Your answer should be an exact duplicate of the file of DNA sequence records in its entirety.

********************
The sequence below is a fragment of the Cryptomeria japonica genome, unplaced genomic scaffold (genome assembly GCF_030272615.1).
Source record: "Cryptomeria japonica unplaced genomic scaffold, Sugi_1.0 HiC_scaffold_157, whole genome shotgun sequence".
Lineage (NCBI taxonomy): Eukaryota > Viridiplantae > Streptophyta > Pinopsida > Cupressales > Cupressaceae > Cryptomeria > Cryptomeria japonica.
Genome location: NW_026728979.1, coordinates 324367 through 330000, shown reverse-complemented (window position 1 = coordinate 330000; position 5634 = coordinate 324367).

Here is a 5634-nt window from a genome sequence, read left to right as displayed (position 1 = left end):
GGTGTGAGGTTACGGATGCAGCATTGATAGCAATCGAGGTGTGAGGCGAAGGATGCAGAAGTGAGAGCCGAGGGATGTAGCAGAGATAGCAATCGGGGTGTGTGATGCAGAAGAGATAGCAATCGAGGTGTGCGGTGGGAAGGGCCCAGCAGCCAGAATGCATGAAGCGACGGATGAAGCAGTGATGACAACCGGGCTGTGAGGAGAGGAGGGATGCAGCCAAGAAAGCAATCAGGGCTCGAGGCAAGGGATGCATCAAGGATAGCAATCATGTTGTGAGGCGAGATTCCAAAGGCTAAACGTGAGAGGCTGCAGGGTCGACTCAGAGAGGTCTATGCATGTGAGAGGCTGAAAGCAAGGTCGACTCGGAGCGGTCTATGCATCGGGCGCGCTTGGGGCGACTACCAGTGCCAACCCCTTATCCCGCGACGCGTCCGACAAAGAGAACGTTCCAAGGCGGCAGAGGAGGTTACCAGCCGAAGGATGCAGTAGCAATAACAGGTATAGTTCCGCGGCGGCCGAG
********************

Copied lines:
The sequence below is a fragment of the Cryptomeria japonica genome, unplaced genomic scaffold (genome assembly GCF_030272615.1).
Source record: "Cryptomeria japonica unplaced genomic scaffold, Sugi_1.0 HiC_scaffold_157, whole genome shotgun sequence".
Lineage (NCBI taxonomy): Eukaryota > Viridiplantae > Streptophyta > Pinopsida > Cupressales > Cupressaceae > Cryptomeria > Cryptomeria japonica.
Genome location: NW_026728979.1, coordinates 324367 through 330000, shown reverse-complemented (window position 1 = coordinate 330000; position 5634 = coordinate 324367).

Here is a 5634-nt window from a genome sequence, read left to right as displayed (position 1 = left end):
GGTGTGAGGTTACGGATGCAGCATTGATAGCAATCGAGGTGTGAGGCGAAGGATGCAGAAGTGAGAGCCGAGGGATGTAGCAGAGATAGCAATCGGGGTGTGTGATGCAGAAGAGATAGCAATCGAGGTGTGCGGTGGGAAGGGCCCAGCAGCCAGAATGCATGAAGCGACGGATGAAGCAGTGATGACAACCGGGCTGTGAGGAGAGGAGGGATGCAGCCAAGAAAGCAATCAGGGCTCGAGGCAAGGGATGCATCAAGGATAGCAATCATGTTGTGAGGCGAGATTCCAAAGGCTAAACGTGAGAGGCTGCAGGGTCGACTCAGAGAGGTCTATGCATGTGAGAGGCTGAAAGCAAGGTCGACTCGGAGCGGTCTATGCATCGGGCGCGCTTGGGGCGACTACCAGTGCCAACCCCTTATCCCGCGACGCGTCCGACAAAGAGAACGTTCCAAGGCGGCAGAGGAGGTTACCAGCCGAAGGATGCAGTAGCAATAACAGGTATAGTTCCGCGGCGGCCGAG